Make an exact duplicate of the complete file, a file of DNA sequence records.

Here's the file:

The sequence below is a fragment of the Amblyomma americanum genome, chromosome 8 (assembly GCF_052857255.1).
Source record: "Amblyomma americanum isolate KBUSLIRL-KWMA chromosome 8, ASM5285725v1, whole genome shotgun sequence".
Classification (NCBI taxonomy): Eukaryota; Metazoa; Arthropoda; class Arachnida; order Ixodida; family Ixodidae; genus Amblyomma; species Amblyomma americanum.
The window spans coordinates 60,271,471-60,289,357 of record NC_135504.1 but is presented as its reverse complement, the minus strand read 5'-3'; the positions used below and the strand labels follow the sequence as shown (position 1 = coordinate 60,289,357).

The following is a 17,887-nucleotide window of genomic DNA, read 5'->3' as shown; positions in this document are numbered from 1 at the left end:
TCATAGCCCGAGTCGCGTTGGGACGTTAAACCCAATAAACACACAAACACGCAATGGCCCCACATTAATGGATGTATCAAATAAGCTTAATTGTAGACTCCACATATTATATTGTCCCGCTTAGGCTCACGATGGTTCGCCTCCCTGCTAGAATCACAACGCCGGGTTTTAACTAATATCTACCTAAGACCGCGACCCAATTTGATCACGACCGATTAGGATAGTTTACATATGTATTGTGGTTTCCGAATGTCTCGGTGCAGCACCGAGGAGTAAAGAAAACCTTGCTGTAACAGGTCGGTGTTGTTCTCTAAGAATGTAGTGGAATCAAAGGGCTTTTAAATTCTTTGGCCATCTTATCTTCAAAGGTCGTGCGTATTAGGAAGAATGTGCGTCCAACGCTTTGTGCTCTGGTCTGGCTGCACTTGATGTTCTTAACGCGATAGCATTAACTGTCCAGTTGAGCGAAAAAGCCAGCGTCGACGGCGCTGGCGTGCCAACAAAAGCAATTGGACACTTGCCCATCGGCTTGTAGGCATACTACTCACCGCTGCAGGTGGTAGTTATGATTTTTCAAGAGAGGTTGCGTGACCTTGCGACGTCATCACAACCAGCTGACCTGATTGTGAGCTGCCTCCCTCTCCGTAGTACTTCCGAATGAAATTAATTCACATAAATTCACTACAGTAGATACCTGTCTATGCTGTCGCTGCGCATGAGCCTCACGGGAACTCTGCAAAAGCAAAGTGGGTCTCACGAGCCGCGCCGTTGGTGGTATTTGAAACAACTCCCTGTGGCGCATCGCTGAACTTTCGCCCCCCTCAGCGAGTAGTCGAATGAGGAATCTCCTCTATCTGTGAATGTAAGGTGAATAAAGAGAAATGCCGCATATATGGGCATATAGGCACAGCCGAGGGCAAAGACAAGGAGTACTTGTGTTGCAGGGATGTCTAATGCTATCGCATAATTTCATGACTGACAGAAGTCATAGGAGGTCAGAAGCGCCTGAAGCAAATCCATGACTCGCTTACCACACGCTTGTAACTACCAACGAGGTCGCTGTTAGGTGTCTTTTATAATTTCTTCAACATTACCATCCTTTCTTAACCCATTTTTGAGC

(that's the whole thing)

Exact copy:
The sequence below is a fragment of the Amblyomma americanum genome, chromosome 8 (assembly GCF_052857255.1).
Source record: "Amblyomma americanum isolate KBUSLIRL-KWMA chromosome 8, ASM5285725v1, whole genome shotgun sequence".
Classification (NCBI taxonomy): Eukaryota; Metazoa; Arthropoda; class Arachnida; order Ixodida; family Ixodidae; genus Amblyomma; species Amblyomma americanum.
The window spans coordinates 60,271,471-60,289,357 of record NC_135504.1 but is presented as its reverse complement, the minus strand read 5'-3'; the positions used below and the strand labels follow the sequence as shown (position 1 = coordinate 60,289,357).

The following is a 17,887-nucleotide window of genomic DNA, read 5'->3' as shown; positions in this document are numbered from 1 at the left end:
TCATAGCCCGAGTCGCGTTGGGACGTTAAACCCAATAAACACACAAACACGCAATGGCCCCACATTAATGGATGTATCAAATAAGCTTAATTGTAGACTCCACATATTATATTGTCCCGCTTAGGCTCACGATGGTTCGCCTCCCTGCTAGAATCACAACGCCGGGTTTTAACTAATATCTACCTAAGACCGCGACCCAATTTGATCACGACCGATTAGGATAGTTTACATATGTATTGTGGTTTCCGAATGTCTCGGTGCAGCACCGAGGAGTAAAGAAAACCTTGCTGTAACAGGTCGGTGTTGTTCTCTAAGAATGTAGTGGAATCAAAGGGCTTTTAAATTCTTTGGCCATCTTATCTTCAAAGGTCGTGCGTATTAGGAAGAATGTGCGTCCAACGCTTTGTGCTCTGGTCTGGCTGCACTTGATGTTCTTAACGCGATAGCATTAACTGTCCAGTTGAGCGAAAAAGCCAGCGTCGACGGCGCTGGCGTGCCAACAAAAGCAATTGGACACTTGCCCATCGGCTTGTAGGCATACTACTCACCGCTGCAGGTGGTAGTTATGATTTTTCAAGAGAGGTTGCGTGACCTTGCGACGTCATCACAACCAGCTGACCTGATTGTGAGCTGCCTCCCTCTCCGTAGTACTTCCGAATGAAATTAATTCACATAAATTCACTACAGTAGATACCTGTCTATGCTGTCGCTGCGCATGAGCCTCACGGGAACTCTGCAAAAGCAAAGTGGGTCTCACGAGCCGCGCCGTTGGTGGTATTTGAAACAACTCCCTGTGGCGCATCGCTGAACTTTCGCCCCCCTCAGCGAGTAGTCGAATGAGGAATCTCCTCTATCTGTGAATGTAAGGTGAATAAAGAGAAATGCCGCATATATGGGCATATAGGCACAGCCGAGGGCAAAGACAAGGAGTACTTGTGTTGCAGGGATGTCTAATGCTATCGCATAATTTCATGACTGACAGAAGTCATAGGAGGTCAGAAGCGCCTGAAGCAAATCCATGACTCGCTTACCACACGCTTGTAACTACCAACGAGGTCGCTGTTAGGTGTCTTTTATAATTTCTTCAACATTACCATCCTTTCTTAACCCATTTTTGAGC